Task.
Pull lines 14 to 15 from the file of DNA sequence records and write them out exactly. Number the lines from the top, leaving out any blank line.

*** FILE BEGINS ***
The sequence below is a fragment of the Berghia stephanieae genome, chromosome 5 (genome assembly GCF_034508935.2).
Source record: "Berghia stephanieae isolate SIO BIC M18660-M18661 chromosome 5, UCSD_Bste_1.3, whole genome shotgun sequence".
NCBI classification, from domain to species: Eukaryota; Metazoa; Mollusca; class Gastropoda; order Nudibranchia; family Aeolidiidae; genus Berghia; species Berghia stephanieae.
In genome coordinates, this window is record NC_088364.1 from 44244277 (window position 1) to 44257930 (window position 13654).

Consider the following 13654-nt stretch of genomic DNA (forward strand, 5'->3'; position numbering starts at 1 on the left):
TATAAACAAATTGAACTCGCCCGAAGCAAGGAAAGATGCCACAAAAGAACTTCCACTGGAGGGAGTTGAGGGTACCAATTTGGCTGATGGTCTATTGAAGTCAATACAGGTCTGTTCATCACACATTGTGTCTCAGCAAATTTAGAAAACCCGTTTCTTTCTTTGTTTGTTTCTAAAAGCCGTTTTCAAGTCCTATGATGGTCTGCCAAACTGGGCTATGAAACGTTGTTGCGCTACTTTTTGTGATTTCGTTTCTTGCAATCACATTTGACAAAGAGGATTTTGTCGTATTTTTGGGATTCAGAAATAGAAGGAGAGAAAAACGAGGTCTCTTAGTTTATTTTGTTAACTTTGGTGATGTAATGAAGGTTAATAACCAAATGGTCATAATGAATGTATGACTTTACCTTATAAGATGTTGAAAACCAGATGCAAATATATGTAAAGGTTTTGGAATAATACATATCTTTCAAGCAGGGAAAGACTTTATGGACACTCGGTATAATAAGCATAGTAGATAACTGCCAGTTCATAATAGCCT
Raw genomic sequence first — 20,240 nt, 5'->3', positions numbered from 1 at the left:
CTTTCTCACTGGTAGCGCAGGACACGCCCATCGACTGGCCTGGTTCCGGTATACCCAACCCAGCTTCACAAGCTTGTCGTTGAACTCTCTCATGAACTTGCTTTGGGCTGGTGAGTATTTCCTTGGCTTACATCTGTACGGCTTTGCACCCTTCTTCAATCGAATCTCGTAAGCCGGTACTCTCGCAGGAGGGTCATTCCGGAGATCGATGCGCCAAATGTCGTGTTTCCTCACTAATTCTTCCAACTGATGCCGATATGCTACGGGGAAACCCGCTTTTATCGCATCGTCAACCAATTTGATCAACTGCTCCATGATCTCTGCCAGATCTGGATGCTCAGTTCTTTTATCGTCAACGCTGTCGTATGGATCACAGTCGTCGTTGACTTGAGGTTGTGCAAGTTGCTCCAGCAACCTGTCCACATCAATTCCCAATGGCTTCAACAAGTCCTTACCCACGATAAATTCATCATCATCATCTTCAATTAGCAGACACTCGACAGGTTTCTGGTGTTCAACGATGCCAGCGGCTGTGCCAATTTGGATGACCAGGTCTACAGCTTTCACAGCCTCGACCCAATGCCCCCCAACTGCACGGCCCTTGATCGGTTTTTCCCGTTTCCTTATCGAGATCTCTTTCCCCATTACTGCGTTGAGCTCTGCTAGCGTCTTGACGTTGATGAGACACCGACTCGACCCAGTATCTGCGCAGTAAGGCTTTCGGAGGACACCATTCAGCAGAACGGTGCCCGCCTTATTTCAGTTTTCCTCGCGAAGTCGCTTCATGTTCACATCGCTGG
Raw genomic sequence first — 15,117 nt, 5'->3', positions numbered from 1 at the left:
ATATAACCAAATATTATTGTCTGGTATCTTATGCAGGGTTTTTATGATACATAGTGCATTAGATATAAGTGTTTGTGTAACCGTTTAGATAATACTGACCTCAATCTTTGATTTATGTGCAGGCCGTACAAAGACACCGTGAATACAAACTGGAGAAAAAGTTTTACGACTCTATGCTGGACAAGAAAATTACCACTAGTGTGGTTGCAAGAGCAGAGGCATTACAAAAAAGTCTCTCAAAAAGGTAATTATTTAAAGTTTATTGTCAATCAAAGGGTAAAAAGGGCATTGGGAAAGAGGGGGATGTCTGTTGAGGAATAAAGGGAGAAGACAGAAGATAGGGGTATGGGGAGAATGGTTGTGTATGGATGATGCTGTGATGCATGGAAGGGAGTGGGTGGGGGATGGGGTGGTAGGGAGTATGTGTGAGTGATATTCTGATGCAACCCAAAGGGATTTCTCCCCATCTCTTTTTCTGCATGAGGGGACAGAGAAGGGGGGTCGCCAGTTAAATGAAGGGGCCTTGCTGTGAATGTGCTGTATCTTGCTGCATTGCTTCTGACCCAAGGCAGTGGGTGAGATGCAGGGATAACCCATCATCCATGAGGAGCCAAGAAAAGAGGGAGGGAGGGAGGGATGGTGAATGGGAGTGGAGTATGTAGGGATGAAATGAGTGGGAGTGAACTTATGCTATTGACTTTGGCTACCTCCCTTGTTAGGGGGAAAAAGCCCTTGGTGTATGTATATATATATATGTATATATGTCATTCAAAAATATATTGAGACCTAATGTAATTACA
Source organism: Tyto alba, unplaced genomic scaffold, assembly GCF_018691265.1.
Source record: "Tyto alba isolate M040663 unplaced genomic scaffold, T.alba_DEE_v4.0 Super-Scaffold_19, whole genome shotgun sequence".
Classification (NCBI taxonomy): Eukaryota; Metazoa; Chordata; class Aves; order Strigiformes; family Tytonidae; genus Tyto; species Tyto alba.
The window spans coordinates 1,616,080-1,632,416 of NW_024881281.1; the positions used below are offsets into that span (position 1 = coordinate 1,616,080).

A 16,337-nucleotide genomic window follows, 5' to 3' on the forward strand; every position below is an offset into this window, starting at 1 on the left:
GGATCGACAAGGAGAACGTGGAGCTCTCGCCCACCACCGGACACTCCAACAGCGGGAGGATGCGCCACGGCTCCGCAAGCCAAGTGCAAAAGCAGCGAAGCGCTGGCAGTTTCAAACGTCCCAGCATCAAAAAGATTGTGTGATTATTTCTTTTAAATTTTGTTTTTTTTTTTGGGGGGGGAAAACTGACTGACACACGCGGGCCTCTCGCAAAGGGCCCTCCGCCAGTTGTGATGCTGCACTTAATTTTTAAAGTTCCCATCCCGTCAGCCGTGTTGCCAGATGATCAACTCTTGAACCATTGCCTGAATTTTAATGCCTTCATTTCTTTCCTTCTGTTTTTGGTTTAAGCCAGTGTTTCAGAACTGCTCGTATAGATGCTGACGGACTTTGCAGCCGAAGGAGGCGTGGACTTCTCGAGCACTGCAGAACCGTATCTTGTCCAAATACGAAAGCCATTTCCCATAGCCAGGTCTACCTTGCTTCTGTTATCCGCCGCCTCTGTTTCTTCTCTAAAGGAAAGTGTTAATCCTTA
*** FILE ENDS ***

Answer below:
The window spans coordinates 1,616,080-1,632,416 of NW_024881281.1; the positions used below are offsets into that span (position 1 = coordinate 1,616,080).

A 16,337-nucleotide genomic window follows, 5' to 3' on the forward strand; every position below is an offset into this window, starting at 1 on the left: